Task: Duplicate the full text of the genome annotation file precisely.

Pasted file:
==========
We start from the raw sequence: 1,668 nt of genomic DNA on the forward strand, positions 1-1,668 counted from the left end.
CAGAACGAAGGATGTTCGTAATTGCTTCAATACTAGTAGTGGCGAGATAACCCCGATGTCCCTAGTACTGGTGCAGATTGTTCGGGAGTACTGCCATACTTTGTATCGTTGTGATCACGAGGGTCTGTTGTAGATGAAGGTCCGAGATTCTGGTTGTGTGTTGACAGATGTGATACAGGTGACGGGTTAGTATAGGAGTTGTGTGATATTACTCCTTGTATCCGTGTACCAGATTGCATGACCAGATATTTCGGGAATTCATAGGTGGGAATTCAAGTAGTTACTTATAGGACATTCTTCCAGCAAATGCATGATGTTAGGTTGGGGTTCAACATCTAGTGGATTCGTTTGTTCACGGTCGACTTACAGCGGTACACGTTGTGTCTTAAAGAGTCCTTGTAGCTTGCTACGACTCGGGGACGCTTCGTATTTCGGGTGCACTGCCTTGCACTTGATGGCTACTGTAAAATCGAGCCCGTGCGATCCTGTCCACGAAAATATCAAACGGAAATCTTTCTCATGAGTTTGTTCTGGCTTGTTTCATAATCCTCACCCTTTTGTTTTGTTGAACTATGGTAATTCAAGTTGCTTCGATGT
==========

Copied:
We start from the raw sequence: 1,668 nt of genomic DNA on the forward strand, positions 1-1,668 counted from the left end.
CAGAACGAAGGATGTTCGTAATTGCTTCAATACTAGTAGTGGCGAGATAACCCCGATGTCCCTAGTACTGGTGCAGATTGTTCGGGAGTACTGCCATACTTTGTATCGTTGTGATCACGAGGGTCTGTTGTAGATGAAGGTCCGAGATTCTGGTTGTGTGTTGACAGATGTGATACAGGTGACGGGTTAGTATAGGAGTTGTGTGATATTACTCCTTGTATCCGTGTACCAGATTGCATGACCAGATATTTCGGGAATTCATAGGTGGGAATTCAAGTAGTTACTTATAGGACATTCTTCCAGCAAATGCATGATGTTAGGTTGGGGTTCAACATCTAGTGGATTCGTTTGTTCACGGTCGACTTACAGCGGTACACGTTGTGTCTTAAAGAGTCCTTGTAGCTTGCTACGACTCGGGGACGCTTCGTATTTCGGGTGCACTGCCTTGCACTTGATGGCTACTGTAAAATCGAGCCCGTGCGATCCTGTCCACGAAAATATCAAACGGAAATCTTTCTCATGAGTTTGTTCTGGCTTGTTTCATAATCCTCACCCTTTTGTTTTGTTGAACTATGGTAATTCAAGTTGCTTCGATGT